Co-worker evaluations

by Evil HR Lady on October 13, 2009

I work for a large company. Every year we are asked to fill out evaluation forms, supposedly anonymously, about our coworkers. Our Manager picks many of the people who fill out the forms about us; although most of the Managers let the staff pick their own people to fill in their forms. We are cautioned not to pick friends, but to pick people who will be honestly critical. The end of the form has areas for narrative writing about areas of strength and weaknesses. Since we basically know which people are filling out the forms on us, we usually can figure out exactly who wrote what about us.

I find this to cause a great amount of stress, divisiveness and unhappiness amongst the coworkers. Personally, I never write negative things on these forms for my coworkers even if I truly have do have criticism for them or can barely stand to be in the same room with them. This is because reviews can affect their raises etc. and because I want to keep the peace. I think that even the most constructive criticism, in this format, can be seen as betrayal.

Besides, is it my job to deliver criticism? Shouldn’t my Manager be in touch enough with the team to know the problems or weaknesses and strengths of the team members and deal with it? Honestly, I feel like little good ever comes of these things. I am particularly curious about what will show up on mine this year as there are some “certifiable” people who have been asked to do mine as well as a few people who are extremely critical but I’ve had almost no contact with the entire year due to the nature of our work.

Can you explain why companies do this?
You know, after I decided to tackle this question, I went upstairs and found my husband filling out just such a form for a co-worker. It’s not uncommon. 360 degree feedback can be an excellent thing. Frequently bosses don’t know everything and co-workers and clients can offer real insight.

However, I have yet to find the person who loves to receive criticism and having co-workers delivering it directly causes the stress and anxiety you talk about.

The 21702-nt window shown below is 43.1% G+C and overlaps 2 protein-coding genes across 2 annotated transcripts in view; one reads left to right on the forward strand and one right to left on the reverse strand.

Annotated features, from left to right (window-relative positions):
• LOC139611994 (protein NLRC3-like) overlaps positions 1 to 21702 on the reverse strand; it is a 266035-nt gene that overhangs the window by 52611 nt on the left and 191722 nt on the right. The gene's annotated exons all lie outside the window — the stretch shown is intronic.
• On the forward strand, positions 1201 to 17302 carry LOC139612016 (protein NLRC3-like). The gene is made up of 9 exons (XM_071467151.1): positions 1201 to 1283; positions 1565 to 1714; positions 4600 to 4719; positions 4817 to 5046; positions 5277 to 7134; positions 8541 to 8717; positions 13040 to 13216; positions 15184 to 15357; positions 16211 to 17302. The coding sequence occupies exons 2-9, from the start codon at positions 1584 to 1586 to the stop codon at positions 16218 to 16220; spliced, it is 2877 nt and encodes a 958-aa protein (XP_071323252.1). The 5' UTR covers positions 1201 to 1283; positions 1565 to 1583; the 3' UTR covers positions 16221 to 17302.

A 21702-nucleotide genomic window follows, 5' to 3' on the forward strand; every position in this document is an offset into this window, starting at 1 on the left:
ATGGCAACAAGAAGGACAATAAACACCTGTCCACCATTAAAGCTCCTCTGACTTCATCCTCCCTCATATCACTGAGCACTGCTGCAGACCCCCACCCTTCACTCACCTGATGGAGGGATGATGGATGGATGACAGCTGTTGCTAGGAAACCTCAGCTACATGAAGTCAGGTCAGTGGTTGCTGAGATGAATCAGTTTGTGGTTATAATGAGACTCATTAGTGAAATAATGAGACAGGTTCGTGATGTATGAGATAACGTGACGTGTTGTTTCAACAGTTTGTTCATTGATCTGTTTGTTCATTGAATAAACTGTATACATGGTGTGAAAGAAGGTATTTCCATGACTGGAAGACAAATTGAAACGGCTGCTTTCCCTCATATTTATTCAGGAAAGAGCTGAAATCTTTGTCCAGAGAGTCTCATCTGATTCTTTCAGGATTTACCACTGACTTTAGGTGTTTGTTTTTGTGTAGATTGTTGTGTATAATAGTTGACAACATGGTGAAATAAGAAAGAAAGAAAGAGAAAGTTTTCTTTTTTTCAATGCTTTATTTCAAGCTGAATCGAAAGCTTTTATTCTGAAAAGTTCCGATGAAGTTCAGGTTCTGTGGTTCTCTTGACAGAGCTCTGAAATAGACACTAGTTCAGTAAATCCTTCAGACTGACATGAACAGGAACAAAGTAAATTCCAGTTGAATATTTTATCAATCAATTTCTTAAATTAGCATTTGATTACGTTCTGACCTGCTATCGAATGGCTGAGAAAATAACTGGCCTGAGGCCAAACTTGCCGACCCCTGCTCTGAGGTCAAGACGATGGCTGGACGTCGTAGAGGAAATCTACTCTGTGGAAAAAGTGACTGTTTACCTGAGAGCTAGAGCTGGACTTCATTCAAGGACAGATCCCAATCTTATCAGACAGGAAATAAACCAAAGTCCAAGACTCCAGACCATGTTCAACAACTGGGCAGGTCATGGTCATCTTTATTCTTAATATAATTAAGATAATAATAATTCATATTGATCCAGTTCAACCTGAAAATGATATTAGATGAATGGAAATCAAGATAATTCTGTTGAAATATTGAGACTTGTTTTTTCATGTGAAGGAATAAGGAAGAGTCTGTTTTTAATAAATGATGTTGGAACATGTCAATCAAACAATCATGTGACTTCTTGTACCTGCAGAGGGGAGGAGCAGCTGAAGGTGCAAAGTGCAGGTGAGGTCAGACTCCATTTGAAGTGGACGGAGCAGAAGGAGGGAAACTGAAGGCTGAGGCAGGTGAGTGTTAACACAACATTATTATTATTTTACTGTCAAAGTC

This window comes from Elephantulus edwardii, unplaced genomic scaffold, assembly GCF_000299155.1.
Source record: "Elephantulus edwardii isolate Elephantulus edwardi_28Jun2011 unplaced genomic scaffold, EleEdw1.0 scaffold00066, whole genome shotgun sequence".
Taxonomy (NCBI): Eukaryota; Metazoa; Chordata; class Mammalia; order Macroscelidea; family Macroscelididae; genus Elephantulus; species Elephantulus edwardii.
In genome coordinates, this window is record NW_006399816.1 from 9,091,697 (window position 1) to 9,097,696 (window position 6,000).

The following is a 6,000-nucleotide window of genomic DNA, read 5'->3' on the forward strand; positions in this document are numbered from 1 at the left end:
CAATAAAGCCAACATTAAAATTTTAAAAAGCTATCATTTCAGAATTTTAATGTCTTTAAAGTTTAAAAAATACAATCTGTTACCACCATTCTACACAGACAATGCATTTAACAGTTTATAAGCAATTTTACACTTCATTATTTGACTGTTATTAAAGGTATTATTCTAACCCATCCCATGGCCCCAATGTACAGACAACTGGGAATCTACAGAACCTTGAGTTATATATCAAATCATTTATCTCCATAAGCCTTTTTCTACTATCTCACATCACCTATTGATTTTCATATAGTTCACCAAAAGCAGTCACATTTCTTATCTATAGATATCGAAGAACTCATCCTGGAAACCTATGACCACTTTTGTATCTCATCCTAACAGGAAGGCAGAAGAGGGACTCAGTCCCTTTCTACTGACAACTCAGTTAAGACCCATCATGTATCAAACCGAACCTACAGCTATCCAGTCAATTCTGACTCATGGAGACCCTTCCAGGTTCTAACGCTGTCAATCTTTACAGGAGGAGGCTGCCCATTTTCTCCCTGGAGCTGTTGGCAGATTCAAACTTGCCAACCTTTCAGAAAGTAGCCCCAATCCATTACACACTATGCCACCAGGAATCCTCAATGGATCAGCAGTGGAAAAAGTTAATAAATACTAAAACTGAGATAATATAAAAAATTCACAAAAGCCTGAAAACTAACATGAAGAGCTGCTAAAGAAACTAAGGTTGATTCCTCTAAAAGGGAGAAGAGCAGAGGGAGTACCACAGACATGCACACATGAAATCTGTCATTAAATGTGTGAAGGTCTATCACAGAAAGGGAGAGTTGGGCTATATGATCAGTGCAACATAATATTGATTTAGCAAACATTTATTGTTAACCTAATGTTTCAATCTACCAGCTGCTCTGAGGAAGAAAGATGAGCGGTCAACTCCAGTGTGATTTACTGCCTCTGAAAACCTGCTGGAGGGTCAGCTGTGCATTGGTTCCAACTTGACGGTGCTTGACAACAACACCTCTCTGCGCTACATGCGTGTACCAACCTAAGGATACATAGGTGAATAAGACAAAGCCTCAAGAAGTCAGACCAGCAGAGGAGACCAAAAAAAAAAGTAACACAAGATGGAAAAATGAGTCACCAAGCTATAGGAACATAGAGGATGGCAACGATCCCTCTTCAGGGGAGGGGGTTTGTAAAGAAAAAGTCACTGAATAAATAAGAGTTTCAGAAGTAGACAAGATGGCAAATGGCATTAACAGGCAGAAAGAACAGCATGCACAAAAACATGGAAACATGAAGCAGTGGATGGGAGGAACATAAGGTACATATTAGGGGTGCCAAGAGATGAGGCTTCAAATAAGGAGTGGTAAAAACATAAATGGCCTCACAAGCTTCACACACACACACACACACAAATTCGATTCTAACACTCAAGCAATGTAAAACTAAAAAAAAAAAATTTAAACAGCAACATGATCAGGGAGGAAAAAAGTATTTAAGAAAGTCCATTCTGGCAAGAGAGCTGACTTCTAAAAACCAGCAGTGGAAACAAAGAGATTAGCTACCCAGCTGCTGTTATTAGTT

But wait, my astute readers note, it’s all anonymous because they don’t put the names of the actual person on the notes! Yeah, just like your third grade teacher couldn’t identify which kid wrote the dirty word on the chalkboard, just by looking at handwriting. You don’t have to be psychic to figure out which of the 4 people selected made the comment.

Your company means well (honest!). They are trying to get you accurate feedback so that you can improve. They recognize that managers don’t know everything (Positive and negative) that their employees do. This is all good.

However, I think that as a general employee review process, that directly impacts raises, bonuses, etc., that the feedback should be collected and given to the manager. The manager then writes the review and uses that information to help him do so, not as a substitute for doing it himself.

You’ve noted that you’re not being honest in your reviews because of the political fall out. Others aren’t either. Some, like you, are nice. Others see it as an opportunity to undermine their competitors. (And yes, many people treat co-workers as competitors.) By filling out the information and giving it to the manager, the manager has more information (good), more honest information (because it’s not going directly to the person, although the underminers are still likely to be jerks, but the boss should know and can verify if things seem off), and can write a better review.

As for you, keep being nice, but feel free to mention real problems if you can also do so with a suggested solution. If you don’t feel comfortable saying something on the form, tell the person’s boss directly about the problem. It’s his job to deal with it.

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